Where to get help and guidance:

As we all know too well, parenting is one of the toughest jobs in the world. We need all the help we can get whether that’s from fellow parents, teachers, friends, neighbours, community resources, books, pastors or others. 

Personally, I think parents could use further free resources on parenting at different stages i.e. baby, toddler, elementary, teen, young adult, etc. There is so much to learn and grasp and so many questions popping up. Yes, there are various parenting programs available (especially in major centres) but perhaps a government run system of parenting workshops over time would be helpful both in the short and long-term.

Please see the short list at bottom of immediate helpful resources. A more fulsome list is coming soon.

Before I go… Let’s not forget the upside of mental health:

“Mental health” doesn’t have to be a downer or a negative thing. There are so many intriguing, fascinating, useful phenomena around mental health, illness and wellness.

For instance, one of my kids is in a new, progressive high school. Many of the teachers there use what is known as a “growth mindset.” I’ve heard about this philosophy recently in regards to adults and learning development. So, for a positive bent, I plan on writing in an upcoming post about understanding and taking on a “growth mindset.”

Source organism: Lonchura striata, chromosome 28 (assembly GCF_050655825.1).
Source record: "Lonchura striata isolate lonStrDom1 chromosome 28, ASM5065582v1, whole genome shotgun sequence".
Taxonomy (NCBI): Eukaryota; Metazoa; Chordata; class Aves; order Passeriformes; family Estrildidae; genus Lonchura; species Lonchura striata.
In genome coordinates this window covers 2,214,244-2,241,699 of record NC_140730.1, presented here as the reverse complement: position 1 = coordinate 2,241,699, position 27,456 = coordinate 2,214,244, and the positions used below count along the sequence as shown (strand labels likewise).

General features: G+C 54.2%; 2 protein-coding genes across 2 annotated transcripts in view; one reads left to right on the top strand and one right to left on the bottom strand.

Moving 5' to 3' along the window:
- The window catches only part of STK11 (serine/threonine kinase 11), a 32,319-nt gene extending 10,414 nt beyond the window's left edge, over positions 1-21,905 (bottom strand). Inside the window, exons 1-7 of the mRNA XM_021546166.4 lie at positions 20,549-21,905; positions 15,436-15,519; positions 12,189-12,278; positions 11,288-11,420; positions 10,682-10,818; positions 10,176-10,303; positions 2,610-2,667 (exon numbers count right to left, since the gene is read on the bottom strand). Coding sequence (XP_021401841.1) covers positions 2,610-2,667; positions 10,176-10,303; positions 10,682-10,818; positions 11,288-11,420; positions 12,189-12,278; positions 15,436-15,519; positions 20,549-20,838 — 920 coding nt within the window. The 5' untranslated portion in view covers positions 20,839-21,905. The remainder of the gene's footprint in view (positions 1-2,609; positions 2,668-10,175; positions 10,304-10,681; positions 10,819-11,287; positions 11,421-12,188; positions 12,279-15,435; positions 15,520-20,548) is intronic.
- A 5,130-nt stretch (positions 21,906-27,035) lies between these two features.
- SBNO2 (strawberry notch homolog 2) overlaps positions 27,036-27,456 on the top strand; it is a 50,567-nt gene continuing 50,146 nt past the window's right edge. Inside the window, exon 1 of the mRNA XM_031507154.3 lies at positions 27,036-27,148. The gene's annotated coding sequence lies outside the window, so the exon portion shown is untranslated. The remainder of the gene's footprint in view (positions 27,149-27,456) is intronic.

As always, feel free to like, follow, comment or contact me, any time.

Lisa

Helpful links & resources:

Stay Out of It!

unnamed (1)Since both of my children’s birthdays are coming up soon, I’ve been reflecting and feeling melancholy, thinking about their younger days and some of the lessons I’ve learned. 

When my son was younger, say 6 or 7 years old, like many moms, I’d set up or help facilitate play dates for him and my daughter. If anything went wrong, say an argument between the boys or teasing that went haywire, I’d often step in – not as a grumpy “hey, my child is perfect” tiger mom but just to see what had happened and if there was any good solution. Of course I did this with the best of intentions.

I soon learned (with the help of some shy advice from a neighbour) that stepping into your kids’ social life is generally a no-no. Almost always, my seemingly innocent intervention would cause more stress or headaches for my son and his friends.

So, now, unless it’s a really big deal, I try to stay out of it. Yes, it’s hard sometimes and, as he and my daughter grow, there will be times that their father or I will have to get involved. But, I think it’s helped that I can provide advice and support but not march in to “save the day” (which didn’t really work anyway).